Jorge Luis Borges is among the select company of 20th-century writers whose names have been converted into adjectives. Exactly what Borgesian means is hard to pin down. But when we come across a metaphysical riddle of a story--one in which life seems to be interrogated by literature--then we are surely entering Borges's sphere of influence. And given the author's slender output, this sphere is surprisingly large. From Gabriel García Márquez to John Barth, from Umberto Eco to Salman Rushdie, the imprint of Borges is everywhere. Not bad for a recluse who hunkered down in his native Bueno Aires for nearly 40 years at a clip.
How did Borges become Arentina's most conspicuous export? In his new biography, James Woodall goes a considerable distance toward answering this question. The author has done his spadework, and he manages to draw connections between the life and the art without making one a simple explanation for the other. For those who wish to enter the labyrinth of Borges's existence, Woodall is a most agreeable and intelligent guide.
--This text refers to an out of print or unavailable edition of this title.
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8 of 8 people found the following review helpful
AN ENIGMATIC WRITERDec 31 2001
Bonita L. Davis
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Jorge Luis Borges stands out as the most compelling and influential Latin American writer of his time. Yet his fame came slowly. He was given international acclaim while ignored in his homeland of Argentina. Who is this man Borges, whose life is an enigma to those who have encountered him in print? The answer to that question is found in this superb literary biograpy of Borges by James Woodall. Borges:A Life, explores the Borges the man and the forces which made him into one of the greatest writers in the twentieth century. Drawing on interviews, Borges' works, and detailed readings of letters and other resources the author unravels the life of the man. In doing so you are given invaluable insight about "Georgie" (as he is called by the author) yet there is still an element of mystery that surrounds him. Although born in Argentina, Borges was a dedicated Anglophile throughout his life. Literature came alive for him through the English language. His early youth was spent in Europe but it wasn't until he returned home that he was able to embark on his own writing career. The writer Borges loves to startle the reader and sends you through a maze of complexity that challenges reality. His symbolic use of mirror images and his double puts a twist on literature that has never been done before. Woodall paints a picture of an eccentric man with this powerful gift of telling a story. Although primarily known as a fiction writer, Borges was highly astute in writing poetry and essays. This is an enjoyable biography of a shy man who becomes accessible to the reader. There are some things in Borges life that arouse questions concerning his integrity. Borges appears to ignore those questions of military dictatorship (in Argentina) and some of his racist comments regarding Indians and Blacks. He moves beyond those distractions and manages to find himself a literary icon. By all means, read this great book about a great man.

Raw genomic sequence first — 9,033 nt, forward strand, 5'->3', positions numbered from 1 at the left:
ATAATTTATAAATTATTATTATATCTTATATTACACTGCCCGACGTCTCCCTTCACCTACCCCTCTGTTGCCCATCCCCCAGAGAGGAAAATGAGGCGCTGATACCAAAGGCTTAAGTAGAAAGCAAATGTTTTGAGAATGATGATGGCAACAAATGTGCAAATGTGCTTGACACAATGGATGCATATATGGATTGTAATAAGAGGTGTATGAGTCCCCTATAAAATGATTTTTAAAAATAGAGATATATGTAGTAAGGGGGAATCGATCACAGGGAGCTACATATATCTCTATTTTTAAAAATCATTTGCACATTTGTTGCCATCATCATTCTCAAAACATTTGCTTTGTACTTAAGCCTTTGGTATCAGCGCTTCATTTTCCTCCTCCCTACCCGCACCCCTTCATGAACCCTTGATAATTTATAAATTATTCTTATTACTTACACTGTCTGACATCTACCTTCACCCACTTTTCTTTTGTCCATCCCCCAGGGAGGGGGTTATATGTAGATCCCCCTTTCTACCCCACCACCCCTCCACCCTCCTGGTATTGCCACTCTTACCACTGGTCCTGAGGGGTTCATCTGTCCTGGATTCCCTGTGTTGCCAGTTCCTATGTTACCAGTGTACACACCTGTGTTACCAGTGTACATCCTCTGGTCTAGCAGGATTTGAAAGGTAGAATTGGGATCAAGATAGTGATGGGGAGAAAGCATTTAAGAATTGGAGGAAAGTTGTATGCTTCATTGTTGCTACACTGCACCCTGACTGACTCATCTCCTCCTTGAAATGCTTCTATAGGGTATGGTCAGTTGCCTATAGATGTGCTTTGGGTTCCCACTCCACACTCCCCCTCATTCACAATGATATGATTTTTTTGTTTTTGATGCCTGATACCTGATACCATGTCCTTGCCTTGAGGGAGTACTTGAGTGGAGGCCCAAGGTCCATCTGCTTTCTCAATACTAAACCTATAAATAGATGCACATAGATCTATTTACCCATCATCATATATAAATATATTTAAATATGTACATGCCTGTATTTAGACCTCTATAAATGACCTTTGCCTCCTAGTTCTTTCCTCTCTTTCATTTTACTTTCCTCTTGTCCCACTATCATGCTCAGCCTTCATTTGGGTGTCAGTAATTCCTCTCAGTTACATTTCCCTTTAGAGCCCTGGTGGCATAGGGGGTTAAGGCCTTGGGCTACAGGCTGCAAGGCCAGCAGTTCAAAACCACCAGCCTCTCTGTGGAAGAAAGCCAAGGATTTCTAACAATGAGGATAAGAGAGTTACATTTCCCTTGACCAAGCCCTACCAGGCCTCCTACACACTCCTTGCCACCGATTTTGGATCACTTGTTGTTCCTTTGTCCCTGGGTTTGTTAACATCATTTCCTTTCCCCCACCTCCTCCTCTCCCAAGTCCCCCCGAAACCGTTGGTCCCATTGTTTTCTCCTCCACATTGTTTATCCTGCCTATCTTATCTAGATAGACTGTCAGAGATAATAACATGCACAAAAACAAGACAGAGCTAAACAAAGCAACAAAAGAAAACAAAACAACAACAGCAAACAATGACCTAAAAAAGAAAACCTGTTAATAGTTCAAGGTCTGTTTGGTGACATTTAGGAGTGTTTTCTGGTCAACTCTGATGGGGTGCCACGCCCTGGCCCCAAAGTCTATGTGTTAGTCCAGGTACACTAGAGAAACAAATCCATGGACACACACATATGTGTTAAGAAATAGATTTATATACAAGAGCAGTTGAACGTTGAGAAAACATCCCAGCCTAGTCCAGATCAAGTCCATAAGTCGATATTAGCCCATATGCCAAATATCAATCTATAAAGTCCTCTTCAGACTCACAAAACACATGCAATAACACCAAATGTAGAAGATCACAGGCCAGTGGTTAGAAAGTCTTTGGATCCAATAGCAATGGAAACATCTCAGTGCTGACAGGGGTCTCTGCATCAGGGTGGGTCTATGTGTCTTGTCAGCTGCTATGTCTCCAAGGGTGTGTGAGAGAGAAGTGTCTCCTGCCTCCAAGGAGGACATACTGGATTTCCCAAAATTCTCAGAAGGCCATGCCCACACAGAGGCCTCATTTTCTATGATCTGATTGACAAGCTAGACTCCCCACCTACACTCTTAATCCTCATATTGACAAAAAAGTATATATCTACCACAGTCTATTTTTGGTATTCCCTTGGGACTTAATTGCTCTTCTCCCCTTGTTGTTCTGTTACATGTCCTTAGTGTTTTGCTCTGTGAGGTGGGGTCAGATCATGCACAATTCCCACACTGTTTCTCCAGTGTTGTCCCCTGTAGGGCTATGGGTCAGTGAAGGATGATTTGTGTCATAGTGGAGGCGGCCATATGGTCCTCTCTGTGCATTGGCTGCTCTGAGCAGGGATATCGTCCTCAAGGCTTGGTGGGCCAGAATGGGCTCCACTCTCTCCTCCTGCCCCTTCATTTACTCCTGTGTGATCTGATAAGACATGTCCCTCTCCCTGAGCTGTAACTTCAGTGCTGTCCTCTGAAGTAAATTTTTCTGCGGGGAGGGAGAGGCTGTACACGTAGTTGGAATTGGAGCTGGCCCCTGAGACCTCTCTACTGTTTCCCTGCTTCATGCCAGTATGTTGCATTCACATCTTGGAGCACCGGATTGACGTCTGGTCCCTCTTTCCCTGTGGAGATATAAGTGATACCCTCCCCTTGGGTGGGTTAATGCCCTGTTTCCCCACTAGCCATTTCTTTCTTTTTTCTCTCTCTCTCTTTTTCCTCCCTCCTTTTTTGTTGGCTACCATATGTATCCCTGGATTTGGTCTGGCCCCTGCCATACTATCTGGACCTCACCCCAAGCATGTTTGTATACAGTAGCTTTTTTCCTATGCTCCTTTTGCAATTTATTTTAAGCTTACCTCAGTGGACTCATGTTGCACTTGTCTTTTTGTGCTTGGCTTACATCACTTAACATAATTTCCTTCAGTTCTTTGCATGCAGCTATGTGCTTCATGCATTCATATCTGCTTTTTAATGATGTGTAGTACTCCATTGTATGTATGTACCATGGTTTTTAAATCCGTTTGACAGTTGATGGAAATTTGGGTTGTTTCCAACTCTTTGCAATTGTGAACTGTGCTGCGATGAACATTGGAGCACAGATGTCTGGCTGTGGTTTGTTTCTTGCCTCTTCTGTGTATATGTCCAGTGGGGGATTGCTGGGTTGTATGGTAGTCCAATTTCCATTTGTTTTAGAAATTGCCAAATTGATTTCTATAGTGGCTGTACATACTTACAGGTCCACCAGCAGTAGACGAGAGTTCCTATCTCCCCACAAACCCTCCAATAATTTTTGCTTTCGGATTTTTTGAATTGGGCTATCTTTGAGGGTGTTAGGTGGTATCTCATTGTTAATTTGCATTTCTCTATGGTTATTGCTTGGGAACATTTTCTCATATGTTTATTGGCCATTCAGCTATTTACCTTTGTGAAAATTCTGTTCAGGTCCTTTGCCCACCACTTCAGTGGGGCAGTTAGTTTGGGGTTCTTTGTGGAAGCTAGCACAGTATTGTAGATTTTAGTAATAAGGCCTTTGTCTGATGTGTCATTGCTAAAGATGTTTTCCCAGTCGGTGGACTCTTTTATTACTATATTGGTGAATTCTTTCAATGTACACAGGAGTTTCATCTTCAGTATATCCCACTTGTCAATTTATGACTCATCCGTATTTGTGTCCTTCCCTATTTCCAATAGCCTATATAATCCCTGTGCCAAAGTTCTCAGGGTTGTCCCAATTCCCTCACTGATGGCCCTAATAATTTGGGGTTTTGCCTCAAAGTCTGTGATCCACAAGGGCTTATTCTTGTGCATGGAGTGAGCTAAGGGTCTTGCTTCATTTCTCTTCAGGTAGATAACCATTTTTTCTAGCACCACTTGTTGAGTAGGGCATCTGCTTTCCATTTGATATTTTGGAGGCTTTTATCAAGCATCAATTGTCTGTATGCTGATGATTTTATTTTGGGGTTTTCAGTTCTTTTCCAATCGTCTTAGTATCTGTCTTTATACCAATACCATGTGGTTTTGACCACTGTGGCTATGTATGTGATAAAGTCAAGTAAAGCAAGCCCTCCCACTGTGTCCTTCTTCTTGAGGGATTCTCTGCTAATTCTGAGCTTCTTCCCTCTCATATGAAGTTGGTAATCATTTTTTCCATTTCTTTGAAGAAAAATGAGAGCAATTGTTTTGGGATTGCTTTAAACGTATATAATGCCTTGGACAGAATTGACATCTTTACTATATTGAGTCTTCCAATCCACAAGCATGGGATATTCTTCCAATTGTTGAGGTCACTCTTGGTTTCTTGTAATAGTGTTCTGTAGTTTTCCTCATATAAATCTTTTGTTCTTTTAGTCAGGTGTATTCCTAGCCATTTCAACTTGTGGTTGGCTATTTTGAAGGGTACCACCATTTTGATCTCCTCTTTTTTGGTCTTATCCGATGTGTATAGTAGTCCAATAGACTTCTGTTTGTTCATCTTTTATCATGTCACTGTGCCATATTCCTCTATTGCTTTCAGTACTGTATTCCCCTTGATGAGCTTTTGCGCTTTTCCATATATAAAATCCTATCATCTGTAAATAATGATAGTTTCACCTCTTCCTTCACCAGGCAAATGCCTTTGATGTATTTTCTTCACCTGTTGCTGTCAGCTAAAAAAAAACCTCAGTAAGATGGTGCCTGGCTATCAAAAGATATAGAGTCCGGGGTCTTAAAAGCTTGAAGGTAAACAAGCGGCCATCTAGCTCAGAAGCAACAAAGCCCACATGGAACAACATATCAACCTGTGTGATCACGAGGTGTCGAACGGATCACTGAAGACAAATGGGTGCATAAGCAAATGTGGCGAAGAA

1 of 1 people found the following review helpful
Good biography of an important writerJan. 8 2014
Gene Rhea Tucker
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A few weeks after I finished a biography of Borges, I found this one at a used book store with the exact same title. Serendipitous, no? So I had to buy it. I think Borges would have enjoyed it, somehow. Written in 1997 (the first book I read was written in 2004) it seems to suffer from a lack of sources, a lack of cooperation from Borges's widow, and the fact that Borges has seen new life and new translations through Penguin (the newer biography seems an outgrowth of this Penguin-Kodama collaboration).
But, to the book. It is amazing to that two biographies on the same person can differ so much. The Williamson biography presents Borges's output as the outgrowth of his personal relationships: mother, father, Bioy, loves (spurned and imagined), ancestry, etc. Here, Woodall presents his literature more as an outgrowth of his bookish nature, a view I find more appealing. Still, Williamson made the excellent case that Borges's odd relationship with Norah Lange was the central unrequited love of his life--here Woodall mentions her, in passing, just three times! Though this book is about one hundred fifty pages shorter, Woodall interprets the stories a bit more like a critic than Williamson, which is a plus. He also treats Borges as poet more often than Williamson. The book ends rather abruptly, however, swiftly jumping through the 1980s, and giving short shrift to Maria Kodama. He also calls some late Borges stories "sub-Borgesian," which, I think, is an insult, as some of the latter stories are just as good as his 1940s output. This I wonder about.
In the end, I don't know which biography is the better. Thus, I give them both four stars.